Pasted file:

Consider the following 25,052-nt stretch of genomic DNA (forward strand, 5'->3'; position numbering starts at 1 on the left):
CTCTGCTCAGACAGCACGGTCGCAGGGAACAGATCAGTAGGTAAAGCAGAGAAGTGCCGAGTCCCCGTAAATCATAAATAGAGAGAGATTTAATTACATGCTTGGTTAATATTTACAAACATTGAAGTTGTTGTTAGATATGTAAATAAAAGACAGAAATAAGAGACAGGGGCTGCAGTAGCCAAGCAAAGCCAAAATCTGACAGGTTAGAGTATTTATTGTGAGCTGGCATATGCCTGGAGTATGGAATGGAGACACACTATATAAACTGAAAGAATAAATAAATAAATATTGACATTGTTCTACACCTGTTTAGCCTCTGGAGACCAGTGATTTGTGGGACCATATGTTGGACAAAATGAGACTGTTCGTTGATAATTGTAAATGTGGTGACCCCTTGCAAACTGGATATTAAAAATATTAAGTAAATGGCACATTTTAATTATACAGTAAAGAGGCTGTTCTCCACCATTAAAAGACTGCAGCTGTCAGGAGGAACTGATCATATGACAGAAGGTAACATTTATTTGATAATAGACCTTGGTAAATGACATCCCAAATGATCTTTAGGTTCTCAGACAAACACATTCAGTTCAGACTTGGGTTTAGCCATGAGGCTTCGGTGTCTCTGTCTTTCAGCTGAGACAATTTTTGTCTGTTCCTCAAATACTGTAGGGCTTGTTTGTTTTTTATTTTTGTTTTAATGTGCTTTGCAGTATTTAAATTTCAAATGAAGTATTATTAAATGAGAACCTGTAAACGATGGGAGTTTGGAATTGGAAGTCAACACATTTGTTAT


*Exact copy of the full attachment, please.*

Consider the following 25,052-nt stretch of genomic DNA (forward strand, 5'->3'; position numbering starts at 1 on the left):
CTCTGCTCAGACAGCACGGTCGCAGGGAACAGATCAGTAGGTAAAGCAGAGAAGTGCCGAGTCCCCGTAAATCATAAATAGAGAGAGATTTAATTACATGCTTGGTTAATATTTACAAACATTGAAGTTGTTGTTAGATATGTAAATAAAAGACAGAAATAAGAGACAGGGGCTGCAGTAGCCAAGCAAAGCCAAAATCTGACAGGTTAGAGTATTTATTGTGAGCTGGCATATGCCTGGAGTATGGAATGGAGACACACTATATAAACTGAAAGAATAAATAAATAAATATTGACATTGTTCTACACCTGTTTAGCCTCTGGAGACCAGTGATTTGTGGGACCATATGTTGGACAAAATGAGACTGTTCGTTGATAATTGTAAATGTGGTGACCCCTTGCAAACTGGATATTAAAAATATTAAGTAAATGGCACATTTTAATTATACAGTAAAGAGGCTGTTCTCCACCATTAAAAGACTGCAGCTGTCAGGAGGAACTGATCATATGACAGAAGGTAACATTTATTTGATAATAGACCTTGGTAAATGACATCCCAAATGATCTTTAGGTTCTCAGACAAACACATTCAGTTCAGACTTGGGTTTAGCCATGAGGCTTCGGTGTCTCTGTCTTTCAGCTGAGACAATTTTTGTCTGTTCCTCAAATACTGTAGGGCTTGTTTGTTTTTTATTTTTGTTTTAATGTGCTTTGCAGTATTTAAATTTCAAATGAAGTATTATTAAATGAGAACCTGTAAACGATGGGAGTTTGGAATTGGAAGTCAACACATTTGTTAT